Closer Than We Think

By Jeff Levy

When I talk about the work I do I with other professionals and students, I often share that some of my most intimate relationships are with my clients.  I frequently see eyebrows raise; often two people glancing at one another with a knowing look.  I imagine they are silently communicating their judgment; that I have a problem with boundaries.  I wonder if they are thinking that I am lonely, or sad…or that I don’t know how to meet my needs in my personal relationships.

These Are Unique Relationships

After all, if I am the helper in a helping relationship, shouldn’t I be clear about the professional nature of my relationship with clients?  Most therapists would agree, myself included, that the relationship I have with my clients isn’t reciprocal in a traditional sense.  I am there as the listener and the one trained to ask the “right questions” and share the “right skills.”  The relationship I have with my clients is unique in that it may be the only relationship we have that starts with the intended goal of ending.  If we work to address the reasons someone has come to see me; if isolation is reduced; if anger is expressed more productively; if changes are made, then it’s time to say goodbye.

What is seldom discussed, however, is the extent to which I invite my clients to share honestly with me and my responsibility to be honest with them.  I am expected to be fully present and to tell the truth.  If I am doing my job well, I don’t lie.  I don’t hide behind pleasantries.  I am not distant because I’ve had a hard day.  I need to be involved in the process of change, which includes an unwavering commitment to building the strongest relationship possible.  And while my clients might not know the details of my life, they know me in ways that few others do.  Together we hold pain, joy, hopes, and secrets.  In doing so, we are joined—sometimes forever—even when our therapy relationship has ended.  This is a different kind of reciprocity.

Our Connections With Our Clients

I have been seeing Andrea on and off for almost 14 years.  When we first met, she accepted an entry level job in a marketing firm the first year after graduating from college.  She came to see me because the transition from college was difficult and she was experiencing some interpersonal problems managing conflict with co-workers.  This course of therapy was relatively brief, lasting only the duration of her year in the job.  Following this year, she took a position in New York City and was there for two years before returning to Chicago.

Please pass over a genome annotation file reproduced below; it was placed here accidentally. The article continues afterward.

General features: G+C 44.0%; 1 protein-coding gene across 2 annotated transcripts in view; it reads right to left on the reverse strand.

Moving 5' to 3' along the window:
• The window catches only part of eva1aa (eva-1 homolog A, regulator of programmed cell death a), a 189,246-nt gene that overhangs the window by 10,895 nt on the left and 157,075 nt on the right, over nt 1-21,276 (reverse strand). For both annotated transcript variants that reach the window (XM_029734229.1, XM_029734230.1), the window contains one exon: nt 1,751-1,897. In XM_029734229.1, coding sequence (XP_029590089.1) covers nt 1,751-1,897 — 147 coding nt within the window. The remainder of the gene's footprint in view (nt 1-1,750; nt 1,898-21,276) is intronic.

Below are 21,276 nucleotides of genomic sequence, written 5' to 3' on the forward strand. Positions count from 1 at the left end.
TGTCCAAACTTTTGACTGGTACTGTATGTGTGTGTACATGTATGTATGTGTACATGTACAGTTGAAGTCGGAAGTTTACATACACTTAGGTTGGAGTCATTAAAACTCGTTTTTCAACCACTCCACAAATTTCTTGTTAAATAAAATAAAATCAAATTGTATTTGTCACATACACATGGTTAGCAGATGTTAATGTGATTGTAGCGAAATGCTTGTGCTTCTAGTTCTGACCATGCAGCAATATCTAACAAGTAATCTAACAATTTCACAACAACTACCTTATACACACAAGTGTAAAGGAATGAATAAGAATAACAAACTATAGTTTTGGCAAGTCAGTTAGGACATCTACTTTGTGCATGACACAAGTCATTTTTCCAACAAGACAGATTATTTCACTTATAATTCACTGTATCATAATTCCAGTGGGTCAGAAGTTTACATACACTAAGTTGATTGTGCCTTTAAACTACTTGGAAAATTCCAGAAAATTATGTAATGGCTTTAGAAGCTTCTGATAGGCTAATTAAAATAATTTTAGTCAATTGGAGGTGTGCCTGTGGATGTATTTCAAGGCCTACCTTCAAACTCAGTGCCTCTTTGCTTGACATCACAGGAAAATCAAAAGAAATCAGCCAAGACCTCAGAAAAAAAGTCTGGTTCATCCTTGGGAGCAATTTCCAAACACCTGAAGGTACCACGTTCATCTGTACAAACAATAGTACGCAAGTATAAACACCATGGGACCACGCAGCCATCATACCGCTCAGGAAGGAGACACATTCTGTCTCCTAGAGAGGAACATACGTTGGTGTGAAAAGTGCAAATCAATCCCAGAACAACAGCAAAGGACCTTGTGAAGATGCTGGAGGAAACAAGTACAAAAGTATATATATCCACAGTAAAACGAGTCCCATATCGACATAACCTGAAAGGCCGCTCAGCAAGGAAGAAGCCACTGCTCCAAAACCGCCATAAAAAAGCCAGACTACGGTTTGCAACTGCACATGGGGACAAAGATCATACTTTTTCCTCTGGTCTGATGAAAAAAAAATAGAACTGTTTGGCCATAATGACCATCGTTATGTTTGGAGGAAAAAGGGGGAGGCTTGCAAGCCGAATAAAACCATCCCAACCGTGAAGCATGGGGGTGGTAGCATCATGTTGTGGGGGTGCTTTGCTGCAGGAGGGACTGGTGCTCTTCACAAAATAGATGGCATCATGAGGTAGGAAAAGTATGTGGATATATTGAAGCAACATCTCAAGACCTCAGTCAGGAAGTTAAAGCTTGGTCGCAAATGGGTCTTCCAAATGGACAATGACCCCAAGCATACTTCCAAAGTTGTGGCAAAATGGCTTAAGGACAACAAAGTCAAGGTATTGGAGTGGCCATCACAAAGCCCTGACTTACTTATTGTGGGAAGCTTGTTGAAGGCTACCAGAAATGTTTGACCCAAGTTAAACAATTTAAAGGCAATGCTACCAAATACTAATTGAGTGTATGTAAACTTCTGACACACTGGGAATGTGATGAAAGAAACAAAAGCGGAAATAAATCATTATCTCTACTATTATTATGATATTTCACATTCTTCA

When she returned, she accepted a full-time job in Chicago with expansive responsibilities.  Shortly after beginning work, she returned to therapy.  While she was in New York, her parents had divorced after 33 years of marriage.  She was surprised by her strong reactions to this news.  “I’m 26 years old and not living at home anymore.  I don’t know why this is having such a strong impact on me,” she wondered.

She knew her parents had struggled over the years.  Her father felt isolated and depressed in his marriage to her mother, but she never imagined they would divorce.  As we talked further about her reactions, she confessed to having found a journal of her father’s in which he talked about serious bouts of paralyzing anxiety.  She was 15 when she found the journal.  As always when someone shares a secret with me, I asked Andrea who else she had told.  “Only you” she said.

After coming to terms with her parents’ divorce, our therapy ended once again.  Five years later, Andrea returned when her father was diagnosed with a progressive neurological disorder.  She was traveling back and forth from her home in Chicago to her father’s home in Iowa.  She was wracked with guilt over not having spent more time with him and holding the secret of his anxiety.  She became one of his primary caregivers in his last months.  When he died, she was overwhelmed by grief and by her inability to share with him her understanding of his struggles when he was alive.

Our Clients’ Connection With Us